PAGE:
- in Production by Bobby Owsinski
A Deep Look Inside Abbey Road’s Reverb Chamber
A while back we took a glance around Abbey Road’s reverb chamber when the excellent Waves plugin version was announced. Here’s a much more intimate look. This time it’s an actual tour inside the chamber itself provided by Mirek Styles, the head of audio products at Abbey Road.
While many of the good sounding live chambers around the world came more from luck than judgement, that wasn’t the case with Abbey Road’s chambers. There was actually a massive amount of experimentation to find just the right sound. The studio even had a person on the staff dedicated to coming up with new sounds, which was not exactly an easy task back in the days of 1950s analog.
As you’ll hear, the chamber in the famed Studio 2 sounds very much like a big bathroom, but a really good sounding one as opposed to the ones we get at home with all the flutter echos. As an example, you can hear it very clearly if you listen to the vocal on The Beatle’s “A Day In A Life.”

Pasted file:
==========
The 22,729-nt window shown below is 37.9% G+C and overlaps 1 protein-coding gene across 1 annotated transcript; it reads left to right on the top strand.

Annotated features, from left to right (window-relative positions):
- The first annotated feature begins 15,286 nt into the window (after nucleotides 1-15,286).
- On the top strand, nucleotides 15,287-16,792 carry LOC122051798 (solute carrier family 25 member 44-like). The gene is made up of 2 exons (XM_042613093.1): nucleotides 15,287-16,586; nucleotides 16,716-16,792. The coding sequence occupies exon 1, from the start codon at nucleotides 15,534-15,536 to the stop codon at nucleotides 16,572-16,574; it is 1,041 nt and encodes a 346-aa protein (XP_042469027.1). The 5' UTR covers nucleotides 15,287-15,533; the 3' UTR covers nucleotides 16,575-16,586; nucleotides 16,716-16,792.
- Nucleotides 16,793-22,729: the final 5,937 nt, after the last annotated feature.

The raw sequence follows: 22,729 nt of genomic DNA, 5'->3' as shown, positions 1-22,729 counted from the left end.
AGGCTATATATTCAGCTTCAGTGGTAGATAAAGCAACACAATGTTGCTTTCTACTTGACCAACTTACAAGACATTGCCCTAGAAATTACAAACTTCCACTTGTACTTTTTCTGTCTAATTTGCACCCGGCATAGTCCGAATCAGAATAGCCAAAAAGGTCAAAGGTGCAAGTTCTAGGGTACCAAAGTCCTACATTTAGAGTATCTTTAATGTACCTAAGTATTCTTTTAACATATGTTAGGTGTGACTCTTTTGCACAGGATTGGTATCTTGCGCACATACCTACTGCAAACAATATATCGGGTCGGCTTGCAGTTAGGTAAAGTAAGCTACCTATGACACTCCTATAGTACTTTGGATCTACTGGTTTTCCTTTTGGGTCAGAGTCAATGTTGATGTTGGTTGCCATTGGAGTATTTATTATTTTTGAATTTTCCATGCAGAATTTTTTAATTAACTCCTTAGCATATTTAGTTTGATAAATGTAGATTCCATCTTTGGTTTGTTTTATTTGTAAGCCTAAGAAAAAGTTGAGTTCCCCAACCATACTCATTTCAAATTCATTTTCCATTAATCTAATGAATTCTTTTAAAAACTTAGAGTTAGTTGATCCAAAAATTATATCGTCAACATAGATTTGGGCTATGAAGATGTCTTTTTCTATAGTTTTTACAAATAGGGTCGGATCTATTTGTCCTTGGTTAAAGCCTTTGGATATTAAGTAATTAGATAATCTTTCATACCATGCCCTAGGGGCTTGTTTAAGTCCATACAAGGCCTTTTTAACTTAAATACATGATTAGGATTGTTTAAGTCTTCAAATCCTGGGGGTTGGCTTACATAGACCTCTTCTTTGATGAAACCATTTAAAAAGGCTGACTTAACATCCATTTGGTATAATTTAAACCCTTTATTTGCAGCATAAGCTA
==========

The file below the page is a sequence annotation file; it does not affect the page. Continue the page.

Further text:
Although there was originally a reverb chamber for each of Abbey Road’s three studios, only the one for Studio 2 still exists. It’s changed over the years, as it’s now smaller since a new wall was built to stop leakage from the chamber into Studio 3. The pipes, which are there to diffuse the sound, have also changed a bit over the years.
About the only bit of tweaking that you can do is to change the type of speaker and microphones in the chamber, as well as their placement. That changes the color more than anything, since the decay time is fixed due to the size of the room.
Believe it or not, the chamber wasn’t used much in the 70s and 80s as digital reverbs took over, thanks to their versatility as opposed to the single sound of the live chamber. In the mid-90s engineer Geoff Emerick asked for the chamber to be put back in use for the remixing of The Beatles Anthology album, where its glorious sound was rediscovered.
Check out the video below.